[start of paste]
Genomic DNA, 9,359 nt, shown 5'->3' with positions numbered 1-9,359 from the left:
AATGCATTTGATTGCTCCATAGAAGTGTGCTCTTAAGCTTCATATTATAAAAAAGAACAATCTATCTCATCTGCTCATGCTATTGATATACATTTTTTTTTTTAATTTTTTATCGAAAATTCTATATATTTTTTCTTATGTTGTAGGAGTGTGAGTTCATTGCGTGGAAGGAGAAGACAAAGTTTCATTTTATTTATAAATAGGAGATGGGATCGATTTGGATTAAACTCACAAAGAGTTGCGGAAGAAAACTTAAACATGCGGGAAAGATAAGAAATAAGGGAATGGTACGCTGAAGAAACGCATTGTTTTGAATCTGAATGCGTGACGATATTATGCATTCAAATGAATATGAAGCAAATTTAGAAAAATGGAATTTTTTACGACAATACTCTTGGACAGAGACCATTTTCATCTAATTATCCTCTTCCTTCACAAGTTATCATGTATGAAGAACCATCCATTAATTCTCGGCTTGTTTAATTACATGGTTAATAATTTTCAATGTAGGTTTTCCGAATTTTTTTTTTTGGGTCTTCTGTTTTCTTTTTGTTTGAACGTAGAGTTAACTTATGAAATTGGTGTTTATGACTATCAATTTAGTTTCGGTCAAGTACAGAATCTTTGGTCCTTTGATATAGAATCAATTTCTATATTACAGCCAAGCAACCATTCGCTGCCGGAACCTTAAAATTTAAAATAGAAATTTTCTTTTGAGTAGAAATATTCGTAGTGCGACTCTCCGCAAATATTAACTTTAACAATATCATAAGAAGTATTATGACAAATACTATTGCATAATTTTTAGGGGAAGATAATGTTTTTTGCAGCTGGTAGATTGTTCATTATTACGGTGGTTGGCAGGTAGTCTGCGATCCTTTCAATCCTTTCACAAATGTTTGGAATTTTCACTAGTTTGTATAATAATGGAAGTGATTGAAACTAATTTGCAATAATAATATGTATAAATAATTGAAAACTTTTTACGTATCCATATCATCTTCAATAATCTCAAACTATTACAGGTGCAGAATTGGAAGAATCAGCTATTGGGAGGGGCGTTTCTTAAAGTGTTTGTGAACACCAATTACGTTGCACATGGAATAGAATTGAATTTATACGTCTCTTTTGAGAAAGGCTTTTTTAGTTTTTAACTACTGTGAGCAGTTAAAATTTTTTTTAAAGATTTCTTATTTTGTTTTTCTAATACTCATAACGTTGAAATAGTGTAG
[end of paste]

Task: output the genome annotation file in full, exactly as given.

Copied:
Genomic DNA, 9,359 nt, shown 5'->3' with positions numbered 1-9,359 from the left:
AATGCATTTGATTGCTCCATAGAAGTGTGCTCTTAAGCTTCATATTATAAAAAAGAACAATCTATCTCATCTGCTCATGCTATTGATATACATTTTTTTTTTTAATTTTTTATCGAAAATTCTATATATTTTTTCTTATGTTGTAGGAGTGTGAGTTCATTGCGTGGAAGGAGAAGACAAAGTTTCATTTTATTTATAAATAGGAGATGGGATCGATTTGGATTAAACTCACAAAGAGTTGCGGAAGAAAACTTAAACATGCGGGAAAGATAAGAAATAAGGGAATGGTACGCTGAAGAAACGCATTGTTTTGAATCTGAATGCGTGACGATATTATGCATTCAAATGAATATGAAGCAAATTTAGAAAAATGGAATTTTTTACGACAATACTCTTGGACAGAGACCATTTTCATCTAATTATCCTCTTCCTTCACAAGTTATCATGTATGAAGAACCATCCATTAATTCTCGGCTTGTTTAATTACATGGTTAATAATTTTCAATGTAGGTTTTCCGAATTTTTTTTTTTGGGTCTTCTGTTTTCTTTTTGTTTGAACGTAGAGTTAACTTATGAAATTGGTGTTTATGACTATCAATTTAGTTTCGGTCAAGTACAGAATCTTTGGTCCTTTGATATAGAATCAATTTCTATATTACAGCCAAGCAACCATTCGCTGCCGGAACCTTAAAATTTAAAATAGAAATTTTCTTTTGAGTAGAAATATTCGTAGTGCGACTCTCCGCAAATATTAACTTTAACAATATCATAAGAAGTATTATGACAAATACTATTGCATAATTTTTAGGGGAAGATAATGTTTTTTGCAGCTGGTAGATTGTTCATTATTACGGTGGTTGGCAGGTAGTCTGCGATCCTTTCAATCCTTTCACAAATGTTTGGAATTTTCACTAGTTTGTATAATAATGGAAGTGATTGAAACTAATTTGCAATAATAATATGTATAAATAATTGAAAACTTTTTACGTATCCATATCATCTTCAATAATCTCAAACTATTACAGGTGCAGAATTGGAAGAATCAGCTATTGGGAGGGGCGTTTCTTAAAGTGTTTGTGAACACCAATTACGTTGCACATGGAATAGAATTGAATTTATACGTCTCTTTTGAGAAAGGCTTTTTTAGTTTTTAACTACTGTGAGCAGTTAAAATTTTTTTTAAAGATTTCTTATTTTGTTTTTCTAATACTCATAACGTTGAAATAGTGTAG